Molecular epidemiology analysis of Salmonella enterica serotype Typhi used Pulsed-Field Gel Electrophoresis (PFGE)

Abstract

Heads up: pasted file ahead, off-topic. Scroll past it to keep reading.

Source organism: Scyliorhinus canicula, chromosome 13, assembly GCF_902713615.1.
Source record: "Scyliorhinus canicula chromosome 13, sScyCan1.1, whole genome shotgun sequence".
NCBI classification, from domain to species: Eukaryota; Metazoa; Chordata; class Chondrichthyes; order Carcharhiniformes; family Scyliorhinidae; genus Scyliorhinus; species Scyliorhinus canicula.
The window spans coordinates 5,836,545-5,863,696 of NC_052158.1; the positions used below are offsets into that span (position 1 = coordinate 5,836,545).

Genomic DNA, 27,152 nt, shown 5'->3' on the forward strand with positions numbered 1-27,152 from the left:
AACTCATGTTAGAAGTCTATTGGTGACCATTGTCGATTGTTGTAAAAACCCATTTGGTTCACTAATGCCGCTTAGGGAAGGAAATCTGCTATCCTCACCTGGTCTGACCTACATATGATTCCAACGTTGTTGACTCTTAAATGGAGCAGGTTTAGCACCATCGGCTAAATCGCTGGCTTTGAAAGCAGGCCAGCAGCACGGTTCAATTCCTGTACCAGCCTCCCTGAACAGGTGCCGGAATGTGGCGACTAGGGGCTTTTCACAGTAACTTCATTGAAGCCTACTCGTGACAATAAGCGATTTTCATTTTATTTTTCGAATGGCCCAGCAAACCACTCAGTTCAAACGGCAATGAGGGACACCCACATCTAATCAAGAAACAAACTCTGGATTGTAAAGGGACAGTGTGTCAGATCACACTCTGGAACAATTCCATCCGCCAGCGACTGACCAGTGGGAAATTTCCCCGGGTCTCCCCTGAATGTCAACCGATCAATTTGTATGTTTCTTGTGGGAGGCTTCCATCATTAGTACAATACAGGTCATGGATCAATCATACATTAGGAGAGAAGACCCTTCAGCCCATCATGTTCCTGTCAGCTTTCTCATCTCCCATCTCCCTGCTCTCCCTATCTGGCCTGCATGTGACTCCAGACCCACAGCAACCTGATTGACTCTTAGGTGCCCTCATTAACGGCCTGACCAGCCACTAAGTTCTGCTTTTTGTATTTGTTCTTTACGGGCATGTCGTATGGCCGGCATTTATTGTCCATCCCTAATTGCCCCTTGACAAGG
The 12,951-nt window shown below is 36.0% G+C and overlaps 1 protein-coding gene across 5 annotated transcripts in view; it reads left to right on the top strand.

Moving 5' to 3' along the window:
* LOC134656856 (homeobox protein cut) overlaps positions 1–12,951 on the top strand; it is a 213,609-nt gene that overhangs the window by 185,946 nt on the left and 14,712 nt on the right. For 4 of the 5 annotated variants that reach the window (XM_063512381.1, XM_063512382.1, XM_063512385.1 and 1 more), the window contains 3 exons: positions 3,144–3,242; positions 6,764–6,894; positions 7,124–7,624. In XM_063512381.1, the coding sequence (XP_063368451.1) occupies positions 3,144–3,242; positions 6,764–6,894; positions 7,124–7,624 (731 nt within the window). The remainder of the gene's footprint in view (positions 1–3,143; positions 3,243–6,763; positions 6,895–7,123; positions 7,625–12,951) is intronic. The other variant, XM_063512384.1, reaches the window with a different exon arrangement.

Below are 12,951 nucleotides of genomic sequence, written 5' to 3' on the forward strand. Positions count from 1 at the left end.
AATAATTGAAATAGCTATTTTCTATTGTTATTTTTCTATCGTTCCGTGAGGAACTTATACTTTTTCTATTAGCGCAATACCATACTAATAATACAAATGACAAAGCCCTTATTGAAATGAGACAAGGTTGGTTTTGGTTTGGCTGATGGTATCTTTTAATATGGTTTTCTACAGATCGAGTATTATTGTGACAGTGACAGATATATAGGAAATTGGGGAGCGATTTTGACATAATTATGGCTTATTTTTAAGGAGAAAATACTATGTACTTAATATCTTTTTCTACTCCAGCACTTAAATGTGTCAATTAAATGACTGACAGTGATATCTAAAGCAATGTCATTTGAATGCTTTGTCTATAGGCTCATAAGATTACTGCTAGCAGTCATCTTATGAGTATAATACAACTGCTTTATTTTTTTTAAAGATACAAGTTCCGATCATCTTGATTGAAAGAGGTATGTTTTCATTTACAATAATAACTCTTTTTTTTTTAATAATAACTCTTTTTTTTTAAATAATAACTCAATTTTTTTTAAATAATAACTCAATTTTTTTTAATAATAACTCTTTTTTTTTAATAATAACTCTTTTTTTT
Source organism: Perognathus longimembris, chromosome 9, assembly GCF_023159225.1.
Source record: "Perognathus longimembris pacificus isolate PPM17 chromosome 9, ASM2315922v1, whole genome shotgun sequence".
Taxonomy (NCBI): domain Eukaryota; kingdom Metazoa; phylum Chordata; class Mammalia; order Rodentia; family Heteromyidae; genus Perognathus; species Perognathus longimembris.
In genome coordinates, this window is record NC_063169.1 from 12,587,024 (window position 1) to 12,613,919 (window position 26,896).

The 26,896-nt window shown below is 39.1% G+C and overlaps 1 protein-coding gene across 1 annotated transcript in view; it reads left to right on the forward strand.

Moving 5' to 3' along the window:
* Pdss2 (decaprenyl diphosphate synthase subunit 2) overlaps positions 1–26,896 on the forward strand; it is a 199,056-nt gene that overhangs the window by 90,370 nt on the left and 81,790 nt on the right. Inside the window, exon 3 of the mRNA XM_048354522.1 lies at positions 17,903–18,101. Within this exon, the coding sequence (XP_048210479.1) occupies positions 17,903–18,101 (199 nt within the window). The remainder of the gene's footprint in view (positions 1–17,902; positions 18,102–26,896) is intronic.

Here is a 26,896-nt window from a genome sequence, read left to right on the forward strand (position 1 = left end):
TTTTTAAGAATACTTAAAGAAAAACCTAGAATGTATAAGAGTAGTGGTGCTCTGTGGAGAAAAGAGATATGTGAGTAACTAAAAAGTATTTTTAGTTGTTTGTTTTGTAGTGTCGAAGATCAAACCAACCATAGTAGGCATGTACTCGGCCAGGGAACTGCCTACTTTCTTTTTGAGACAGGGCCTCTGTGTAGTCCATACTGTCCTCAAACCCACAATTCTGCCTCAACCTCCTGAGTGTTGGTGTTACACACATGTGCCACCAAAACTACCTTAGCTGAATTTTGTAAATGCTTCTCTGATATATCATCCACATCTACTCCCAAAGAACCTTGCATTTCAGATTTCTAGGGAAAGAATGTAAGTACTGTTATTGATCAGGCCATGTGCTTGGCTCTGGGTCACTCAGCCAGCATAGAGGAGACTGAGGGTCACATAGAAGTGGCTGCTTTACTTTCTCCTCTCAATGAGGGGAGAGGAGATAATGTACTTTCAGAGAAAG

Strain typing is an integral part of molecular epidemiology used to discern the clonality of Salmonella Typhi involved in local epidemics. The purpose of this study is to identify sporadic Salmonella enterica serotype Typhi by conventional and molecular methods that include characterization by Pulsed Field Gel Electrophoresis (PFGE) and to present molecular epidemiology analysis. Thirty isolstes of Salmonella typhi from sporadic clinical cases of typhoid fever were obtained. They represent cases from Baghdad, Basra, Babylon and Diala provinces during the period between June 2005 to July 2006. Two biotypes were obtained, 26 isolates under biotype I and four under biotype II. Two antibiogram patterns were obtained: twenty-nine isolates were susceptible to all antibiotic used while the remaining isolate was of different pattern. Plasmid profiling allowed little or no differentiation amongst these isolates. Only 4 (13.3%) isolates were found to contain plasmids which were of three patterns, the majority of strains 26 (86.7%) isolates did not show any plasmid. BOX-PCR fingerprinting has revealed 9 distinct patterns.Cluster analysis by UPGMA based dendrogram revealed six clusters with 90% similarity. Pulsed-field gel electrophoresis (PFGE) of digested chromosomal DNAs from these Salmonella Typhi isolates was performed using the restriction endonucleases XbaI (5'-TCTAGA-3') and SpeI (5'-ACTAGT-3'). XbaI-based analysis was superior to SpeI restriction patterns. PFGE fingerprinting with XbaI restriction have yielded sixteen distinct patterns. Cluster analysis by UPGMA based dendrogram revealed seven clusters with 90% similarity. PFGE fingerprinting with the comparative use of the XbaI and SpeI endonucleases have proved high discriminatory value to other molecular methods and a helpful tool for the epidemiological typing of Salmonella Typhi isolates.